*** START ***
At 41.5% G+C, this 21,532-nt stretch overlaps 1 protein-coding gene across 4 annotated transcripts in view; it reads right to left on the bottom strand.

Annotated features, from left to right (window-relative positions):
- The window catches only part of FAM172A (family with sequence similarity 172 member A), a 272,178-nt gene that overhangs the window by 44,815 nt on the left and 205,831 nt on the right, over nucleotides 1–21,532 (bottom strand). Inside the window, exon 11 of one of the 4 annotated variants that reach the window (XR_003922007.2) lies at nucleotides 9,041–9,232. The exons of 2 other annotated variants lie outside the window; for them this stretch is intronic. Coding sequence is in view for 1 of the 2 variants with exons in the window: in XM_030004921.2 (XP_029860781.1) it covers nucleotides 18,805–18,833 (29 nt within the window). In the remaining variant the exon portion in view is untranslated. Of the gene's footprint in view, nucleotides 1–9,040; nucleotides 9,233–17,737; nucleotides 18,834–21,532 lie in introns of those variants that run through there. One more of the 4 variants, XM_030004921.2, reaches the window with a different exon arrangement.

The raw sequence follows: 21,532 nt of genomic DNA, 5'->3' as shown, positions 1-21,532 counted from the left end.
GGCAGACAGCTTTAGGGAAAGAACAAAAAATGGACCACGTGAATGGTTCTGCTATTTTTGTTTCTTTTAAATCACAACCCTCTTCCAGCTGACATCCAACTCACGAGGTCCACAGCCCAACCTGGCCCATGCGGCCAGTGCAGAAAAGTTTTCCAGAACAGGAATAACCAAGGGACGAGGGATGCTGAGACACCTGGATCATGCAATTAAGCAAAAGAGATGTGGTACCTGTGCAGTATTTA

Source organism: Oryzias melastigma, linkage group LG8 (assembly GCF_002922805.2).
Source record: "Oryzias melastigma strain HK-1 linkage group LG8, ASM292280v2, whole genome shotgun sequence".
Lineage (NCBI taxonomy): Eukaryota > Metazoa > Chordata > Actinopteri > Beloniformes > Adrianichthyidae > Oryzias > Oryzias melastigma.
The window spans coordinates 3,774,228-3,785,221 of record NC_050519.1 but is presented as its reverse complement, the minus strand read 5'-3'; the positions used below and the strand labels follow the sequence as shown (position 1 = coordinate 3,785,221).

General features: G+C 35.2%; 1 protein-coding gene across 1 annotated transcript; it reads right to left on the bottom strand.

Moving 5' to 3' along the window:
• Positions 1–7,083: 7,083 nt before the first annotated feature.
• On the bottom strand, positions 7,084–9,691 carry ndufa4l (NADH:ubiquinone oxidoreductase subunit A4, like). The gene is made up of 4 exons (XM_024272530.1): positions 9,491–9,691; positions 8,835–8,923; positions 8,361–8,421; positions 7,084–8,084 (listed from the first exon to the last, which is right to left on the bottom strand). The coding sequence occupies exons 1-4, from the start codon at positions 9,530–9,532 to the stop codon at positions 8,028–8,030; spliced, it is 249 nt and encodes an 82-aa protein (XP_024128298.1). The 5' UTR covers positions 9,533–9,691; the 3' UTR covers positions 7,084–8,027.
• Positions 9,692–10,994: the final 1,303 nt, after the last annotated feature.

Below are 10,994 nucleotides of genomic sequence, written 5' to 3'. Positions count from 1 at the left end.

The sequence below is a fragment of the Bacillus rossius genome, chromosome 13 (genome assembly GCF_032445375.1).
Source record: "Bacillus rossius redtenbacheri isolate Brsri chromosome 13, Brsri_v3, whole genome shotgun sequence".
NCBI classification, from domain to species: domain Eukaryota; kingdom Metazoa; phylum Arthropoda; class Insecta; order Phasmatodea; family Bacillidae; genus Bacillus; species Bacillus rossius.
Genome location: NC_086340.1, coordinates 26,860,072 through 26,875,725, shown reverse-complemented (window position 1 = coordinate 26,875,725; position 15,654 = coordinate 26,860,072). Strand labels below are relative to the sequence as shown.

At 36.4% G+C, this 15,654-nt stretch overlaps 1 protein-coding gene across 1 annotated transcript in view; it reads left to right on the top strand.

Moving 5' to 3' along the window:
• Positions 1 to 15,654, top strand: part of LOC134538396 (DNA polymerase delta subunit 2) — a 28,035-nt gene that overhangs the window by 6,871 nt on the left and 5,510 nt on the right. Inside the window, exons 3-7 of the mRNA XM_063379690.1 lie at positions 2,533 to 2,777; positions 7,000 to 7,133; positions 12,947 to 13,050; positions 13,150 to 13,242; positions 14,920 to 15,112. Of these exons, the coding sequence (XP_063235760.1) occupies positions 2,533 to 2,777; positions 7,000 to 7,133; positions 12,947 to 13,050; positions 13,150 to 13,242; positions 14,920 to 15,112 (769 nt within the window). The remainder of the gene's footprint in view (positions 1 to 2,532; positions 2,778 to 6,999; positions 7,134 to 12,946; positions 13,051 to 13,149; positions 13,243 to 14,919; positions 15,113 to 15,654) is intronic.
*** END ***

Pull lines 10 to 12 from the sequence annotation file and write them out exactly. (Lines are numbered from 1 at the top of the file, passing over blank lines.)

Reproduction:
General features: G+C 35.2%; 1 protein-coding gene across 1 annotated transcript; it reads right to left on the bottom strand.

Moving 5' to 3' along the window:
• Positions 1–7,083: 7,083 nt before the first annotated feature.